23 strange-but-true stories of women flirting with perdition... In the steamy South, temptation is as wild and plentiful as kudzu. <P><P>Whether the sin in question is skinny-dipping or becoming an unlikely porn star, running rum or renting out a room to a pair of exhibitionistic adulterers, in these true stories women defy tradition and forge their own paths through life-often learning unexpected lessons from the experience.As Dorothy Allison writes in her introduction, "The most dangerous stories are the true ones, the ones we hesitate to tell, the adventures laden with fear or shame or the relentless pull of regret. Some of those are about things that we are secretly deeply proud to have done."A diverse array of contributors-mothers, daughters, sisters, best friends, fiancées, divorcees, professors, poets, lifeguards-in-training, lapsed Baptists, tipsy debutantes, middle-aged lesbians-lend their voices to this collection. Introspective and abashed, joyous and triumphant (but almost never apologetic), they remind us that sin, like beauty, is in the eye of the beholder.
Trash, Allison's landmark collection, laid the groundwork for her critically acclaimed Bastard Out of Carolina, the National Book Award finalist that was hailed by The New York Times Book Review as "simply stunning. . . a wonderful work of fiction by a major talent. " <P> In addition to Allison's classic stories, this new edition of Trash features "Stubborn Girls and Mean Stories," an introduction in which Allison discusses the writing of Trash and "Compassion," a never-before-published short story. <P> First published in 1988, the award-winning Trash showcases Allison at her most fearlessly honest and startlingly vivid. The limitless scope of human emotion and experience are depicted in stories that give aching and eloquent voice to the terrible wounds we inflict on those closest to us. These are tales of loss and redemption; of shame and forgiveness; of love and abuse and the healing power of storytelling. <P> A book that resonates with uncompromising candor and incandescence, Trash is sure to captivate Allison's legion of readers and win her a devoted new following.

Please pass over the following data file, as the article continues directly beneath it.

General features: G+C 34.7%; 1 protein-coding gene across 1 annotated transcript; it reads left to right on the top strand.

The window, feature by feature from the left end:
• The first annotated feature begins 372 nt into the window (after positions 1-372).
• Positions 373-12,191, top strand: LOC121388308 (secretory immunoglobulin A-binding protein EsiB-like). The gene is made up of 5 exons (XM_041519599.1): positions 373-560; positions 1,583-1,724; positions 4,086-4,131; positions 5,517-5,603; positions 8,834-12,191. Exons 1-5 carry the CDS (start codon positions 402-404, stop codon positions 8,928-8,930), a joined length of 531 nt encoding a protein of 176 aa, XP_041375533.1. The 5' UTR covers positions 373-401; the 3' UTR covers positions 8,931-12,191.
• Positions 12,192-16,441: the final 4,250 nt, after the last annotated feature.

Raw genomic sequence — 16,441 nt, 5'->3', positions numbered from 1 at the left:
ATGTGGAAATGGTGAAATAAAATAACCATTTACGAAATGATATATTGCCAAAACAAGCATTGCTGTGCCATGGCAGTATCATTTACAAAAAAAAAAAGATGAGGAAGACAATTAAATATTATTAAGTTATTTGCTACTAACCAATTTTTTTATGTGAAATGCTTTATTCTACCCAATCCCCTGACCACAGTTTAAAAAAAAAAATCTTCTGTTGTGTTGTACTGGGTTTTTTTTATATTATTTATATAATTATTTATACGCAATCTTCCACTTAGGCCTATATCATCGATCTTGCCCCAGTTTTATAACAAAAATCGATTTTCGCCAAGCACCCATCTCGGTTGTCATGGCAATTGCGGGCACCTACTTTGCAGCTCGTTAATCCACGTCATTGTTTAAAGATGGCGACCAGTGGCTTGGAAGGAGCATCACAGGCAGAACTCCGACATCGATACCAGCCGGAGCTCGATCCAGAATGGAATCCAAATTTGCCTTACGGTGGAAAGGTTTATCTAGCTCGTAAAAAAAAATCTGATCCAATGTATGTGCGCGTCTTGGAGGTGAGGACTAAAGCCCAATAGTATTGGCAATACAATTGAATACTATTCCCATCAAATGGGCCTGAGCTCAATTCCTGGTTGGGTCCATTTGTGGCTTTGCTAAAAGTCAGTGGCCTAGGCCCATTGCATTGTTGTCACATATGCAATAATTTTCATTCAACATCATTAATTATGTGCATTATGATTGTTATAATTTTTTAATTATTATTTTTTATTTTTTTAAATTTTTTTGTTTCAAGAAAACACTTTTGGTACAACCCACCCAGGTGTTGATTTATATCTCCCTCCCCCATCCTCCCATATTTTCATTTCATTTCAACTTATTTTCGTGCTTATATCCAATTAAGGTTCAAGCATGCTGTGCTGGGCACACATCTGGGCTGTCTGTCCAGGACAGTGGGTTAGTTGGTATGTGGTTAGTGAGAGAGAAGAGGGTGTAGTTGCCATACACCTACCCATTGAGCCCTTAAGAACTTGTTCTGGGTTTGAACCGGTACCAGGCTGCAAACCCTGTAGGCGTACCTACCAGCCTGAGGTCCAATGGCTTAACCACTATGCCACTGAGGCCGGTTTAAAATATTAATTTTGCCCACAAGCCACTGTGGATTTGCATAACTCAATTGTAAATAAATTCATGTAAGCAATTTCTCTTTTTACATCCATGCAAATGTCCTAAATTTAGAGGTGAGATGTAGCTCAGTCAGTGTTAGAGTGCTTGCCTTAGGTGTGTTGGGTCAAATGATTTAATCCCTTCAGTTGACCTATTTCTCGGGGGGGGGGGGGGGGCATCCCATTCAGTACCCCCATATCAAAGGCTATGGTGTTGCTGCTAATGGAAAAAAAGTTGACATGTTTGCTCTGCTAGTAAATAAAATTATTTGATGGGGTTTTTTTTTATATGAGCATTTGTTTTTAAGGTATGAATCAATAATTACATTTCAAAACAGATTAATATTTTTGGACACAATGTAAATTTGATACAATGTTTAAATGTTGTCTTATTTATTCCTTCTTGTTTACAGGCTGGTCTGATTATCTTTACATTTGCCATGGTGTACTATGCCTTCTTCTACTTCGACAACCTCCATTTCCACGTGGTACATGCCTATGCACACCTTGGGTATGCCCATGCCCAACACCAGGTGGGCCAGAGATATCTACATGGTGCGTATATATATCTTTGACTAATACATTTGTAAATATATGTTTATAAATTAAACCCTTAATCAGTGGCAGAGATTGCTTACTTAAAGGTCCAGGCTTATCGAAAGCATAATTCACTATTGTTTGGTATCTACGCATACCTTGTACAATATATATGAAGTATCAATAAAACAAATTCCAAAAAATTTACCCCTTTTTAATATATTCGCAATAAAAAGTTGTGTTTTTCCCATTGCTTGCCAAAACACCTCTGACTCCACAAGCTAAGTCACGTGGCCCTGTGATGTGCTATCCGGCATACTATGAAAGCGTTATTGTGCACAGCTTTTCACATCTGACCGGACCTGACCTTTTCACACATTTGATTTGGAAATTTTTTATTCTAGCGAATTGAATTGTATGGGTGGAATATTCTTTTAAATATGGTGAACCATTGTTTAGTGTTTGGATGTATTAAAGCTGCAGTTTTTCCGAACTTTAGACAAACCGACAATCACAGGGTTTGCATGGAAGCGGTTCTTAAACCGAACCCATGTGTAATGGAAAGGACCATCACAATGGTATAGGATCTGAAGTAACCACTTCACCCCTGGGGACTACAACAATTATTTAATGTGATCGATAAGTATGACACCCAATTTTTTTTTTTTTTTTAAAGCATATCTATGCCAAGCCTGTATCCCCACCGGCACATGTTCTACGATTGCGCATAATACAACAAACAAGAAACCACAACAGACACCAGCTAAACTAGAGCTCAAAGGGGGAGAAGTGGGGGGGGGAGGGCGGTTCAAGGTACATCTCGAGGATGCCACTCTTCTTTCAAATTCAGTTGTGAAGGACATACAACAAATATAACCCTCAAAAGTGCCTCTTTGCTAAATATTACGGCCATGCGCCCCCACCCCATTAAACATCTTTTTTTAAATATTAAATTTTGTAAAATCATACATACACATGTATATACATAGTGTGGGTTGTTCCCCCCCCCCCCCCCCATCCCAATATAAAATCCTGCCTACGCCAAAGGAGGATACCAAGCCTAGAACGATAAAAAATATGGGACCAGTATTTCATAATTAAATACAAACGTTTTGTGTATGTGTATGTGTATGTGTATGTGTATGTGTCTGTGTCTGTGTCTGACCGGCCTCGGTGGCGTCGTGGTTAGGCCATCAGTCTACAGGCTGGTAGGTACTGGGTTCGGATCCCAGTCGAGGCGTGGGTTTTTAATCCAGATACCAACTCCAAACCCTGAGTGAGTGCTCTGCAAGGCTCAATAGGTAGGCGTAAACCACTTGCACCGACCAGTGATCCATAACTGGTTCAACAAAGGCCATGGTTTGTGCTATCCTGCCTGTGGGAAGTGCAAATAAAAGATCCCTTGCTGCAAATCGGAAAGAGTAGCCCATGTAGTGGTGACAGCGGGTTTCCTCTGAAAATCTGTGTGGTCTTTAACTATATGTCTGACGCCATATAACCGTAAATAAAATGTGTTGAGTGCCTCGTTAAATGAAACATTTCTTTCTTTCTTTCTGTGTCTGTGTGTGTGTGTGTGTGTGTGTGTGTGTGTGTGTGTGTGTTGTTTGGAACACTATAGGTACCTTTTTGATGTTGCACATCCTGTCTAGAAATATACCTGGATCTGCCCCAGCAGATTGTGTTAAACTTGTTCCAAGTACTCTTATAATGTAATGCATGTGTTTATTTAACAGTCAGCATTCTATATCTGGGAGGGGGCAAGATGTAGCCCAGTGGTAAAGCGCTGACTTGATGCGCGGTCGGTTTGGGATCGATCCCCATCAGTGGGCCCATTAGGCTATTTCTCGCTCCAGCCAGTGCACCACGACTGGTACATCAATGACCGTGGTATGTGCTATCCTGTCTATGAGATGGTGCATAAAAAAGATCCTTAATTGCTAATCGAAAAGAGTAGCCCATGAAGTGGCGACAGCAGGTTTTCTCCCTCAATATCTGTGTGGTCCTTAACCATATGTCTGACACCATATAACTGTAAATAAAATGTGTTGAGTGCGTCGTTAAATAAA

Bastard Out of Carolina, nominated for the 1992 National Book Award for fiction, introduced Dorothy Allison as one of the most passionate and gifted writers of her generation. Now, in Two or Three Things I Know for Sure, she takes a probing look at her family's history to give us a lyrical, complex memoir that explores how the gossip of one generation can become legends for the next. Illustrated with photographs from the author's personal collection, Two or Three Things I Know for Sure tells the story of the Gibson women -- sisters, cousins, daughters, and aunts -- and the men who loved them, often abused them, and, nonetheless, shared their destinies. With luminous clarity, Allison explores how desire surprises and what power feels like to a young girl as she confronts abuse. As always, Dorothy Allison is provocative, confrontational, and brutally honest. Two or Three Things I Know for Sure, steeped in the hard-won wisdom of experience, expresses the strength of her unique vision with beauty and eloquence.